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July 2009 Press Release

 

 

For immediate release: July 1, 2009                                                          Media Contact: Christopher Falkenhagen

                                                                                                                           Communications: (410) 260-4511

 

 

MHEC Bills That Will Positively Alter Some Scholarship Programs Officially Become Law Today


ANNAPOLIS, MD (July 1, 2009) -  Four bills that directly affect the Maryland Higher Education Commission (MHEC), three of which will make positive changes to some student financial aid programs, officially become law today. The Maryland Higher Education Commission’s Office of Student Financial Assistance (OSFA) is responsible for administering State scholarship and grant programs.

House Bill 937 (Chapter Act 937, 2009) requires State scholarship and grant money retained in the State budget at the end of a fiscal year to be used to make awards to students during subsequent fiscal years under the Edward T. Conroy Memorial Scholarship Program and the Veterans of the Afghanistan and Iraqi Conflicts Scholarship.. In this year’s budget, Governor O’Malley provided nearly $110 million to go towards scholarships and grants that will benefit more than 58,000 Maryland students attending State two-or four-year public and independent colleges and universities and private career schools.

House Bill 1396 (Chapter Act 459, 2009) expands eligibility for MHEC’s Part-Time Grant Program to include students who are dually enrolled in Maryland high schools and a postsecondary institution. It also clarifies that a dually enrolled student does not need to receive both high school and college credit from a course to be eligible for a Part Time Grant. HB 1396 also permanently reauthorizes and changes the Dual Enrollment Grant Program to the Early College Access Grant.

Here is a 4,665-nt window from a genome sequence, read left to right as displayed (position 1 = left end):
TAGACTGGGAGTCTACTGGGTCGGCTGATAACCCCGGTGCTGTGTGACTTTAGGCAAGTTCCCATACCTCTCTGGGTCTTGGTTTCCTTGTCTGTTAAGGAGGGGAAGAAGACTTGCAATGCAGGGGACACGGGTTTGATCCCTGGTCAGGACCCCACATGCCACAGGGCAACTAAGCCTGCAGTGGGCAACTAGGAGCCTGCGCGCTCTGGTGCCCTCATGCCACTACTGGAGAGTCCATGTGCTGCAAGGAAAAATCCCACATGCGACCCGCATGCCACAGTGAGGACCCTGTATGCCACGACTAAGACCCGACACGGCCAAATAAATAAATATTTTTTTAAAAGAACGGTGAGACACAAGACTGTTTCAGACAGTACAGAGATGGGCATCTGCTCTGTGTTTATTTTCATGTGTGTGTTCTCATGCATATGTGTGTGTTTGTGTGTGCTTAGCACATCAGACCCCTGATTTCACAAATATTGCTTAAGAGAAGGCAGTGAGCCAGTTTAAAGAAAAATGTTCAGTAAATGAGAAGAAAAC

House Bill 1404 (Chapter Act 461, 2009) requires that children of certain State or local public safety employees who are killed in the line of duty be exempted from paying non-resident tuition at a public institution of higher education. The governing board of each institution (board of regents, board of trustees) of postsecondary schools, in consultation with MHEC, must adopt policies to implement this exemption.

Another non-scholarship related bill that MHEC requested during the 2009 General Assembly Session will also become law today. Senate Bill 66 (Chapter Number 354, 2009) establishes community colleges as independent employing institutions with respect to their employees’ eligibility for the Optional Retirement Program (ORP) and administration of supplemental retirement plans. It requires each institution to administer the participation, termination, and retirement of its employees with respect to ORP, and authorizes each institution – with the exception of Baltimore City Community College (BCCC) – to establish and administer its own supplemental retirement plans in accordance with federal tax law. The law also applies retroactively to supplemental retirement accounts authorized and contributions made, after December 31, 2008.
 

The Maryland Higher Education Commission is a 12-member coordinating board responsible for establishing statewide policies for Maryland public and independent colleges and universities and private career schools. It serves as an advocate for more than 337,000 college students in Maryland, for the State and its needs, and for business and industry in Maryland.

 


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